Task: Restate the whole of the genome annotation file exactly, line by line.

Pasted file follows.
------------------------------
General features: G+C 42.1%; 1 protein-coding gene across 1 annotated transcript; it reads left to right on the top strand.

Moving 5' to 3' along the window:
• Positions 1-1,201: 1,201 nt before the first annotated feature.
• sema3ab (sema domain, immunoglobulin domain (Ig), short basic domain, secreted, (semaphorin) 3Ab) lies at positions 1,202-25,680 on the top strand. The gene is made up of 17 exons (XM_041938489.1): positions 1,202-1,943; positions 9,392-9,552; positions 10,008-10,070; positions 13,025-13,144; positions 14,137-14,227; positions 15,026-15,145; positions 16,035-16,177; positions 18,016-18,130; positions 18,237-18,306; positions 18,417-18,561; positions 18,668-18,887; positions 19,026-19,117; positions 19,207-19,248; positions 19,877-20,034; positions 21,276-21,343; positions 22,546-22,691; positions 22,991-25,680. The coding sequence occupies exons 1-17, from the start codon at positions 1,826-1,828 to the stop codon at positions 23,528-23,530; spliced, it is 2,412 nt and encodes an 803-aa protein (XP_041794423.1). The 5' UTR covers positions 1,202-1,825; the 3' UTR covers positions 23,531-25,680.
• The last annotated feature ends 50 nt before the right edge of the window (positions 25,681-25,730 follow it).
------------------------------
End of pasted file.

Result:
General features: G+C 42.1%; 1 protein-coding gene across 1 annotated transcript; it reads left to right on the top strand.

Moving 5' to 3' along the window:
• Positions 1-1,201: 1,201 nt before the first annotated feature.
• sema3ab (sema domain, immunoglobulin domain (Ig), short basic domain, secreted, (semaphorin) 3Ab) lies at positions 1,202-25,680 on the top strand. The gene is made up of 17 exons (XM_041938489.1): positions 1,202-1,943; positions 9,392-9,552; positions 10,008-10,070; positions 13,025-13,144; positions 14,137-14,227; positions 15,026-15,145; positions 16,035-16,177; positions 18,016-18,130; positions 18,237-18,306; positions 18,417-18,561; positions 18,668-18,887; positions 19,026-19,117; positions 19,207-19,248; positions 19,877-20,034; positions 21,276-21,343; positions 22,546-22,691; positions 22,991-25,680. The coding sequence occupies exons 1-17, from the start codon at positions 1,826-1,828 to the stop codon at positions 23,528-23,530; spliced, it is 2,412 nt and encodes an 803-aa protein (XP_041794423.1). The 5' UTR covers positions 1,202-1,825; the 3' UTR covers positions 23,531-25,680.
• The last annotated feature ends 50 nt before the right edge of the window (positions 25,681-25,730 follow it).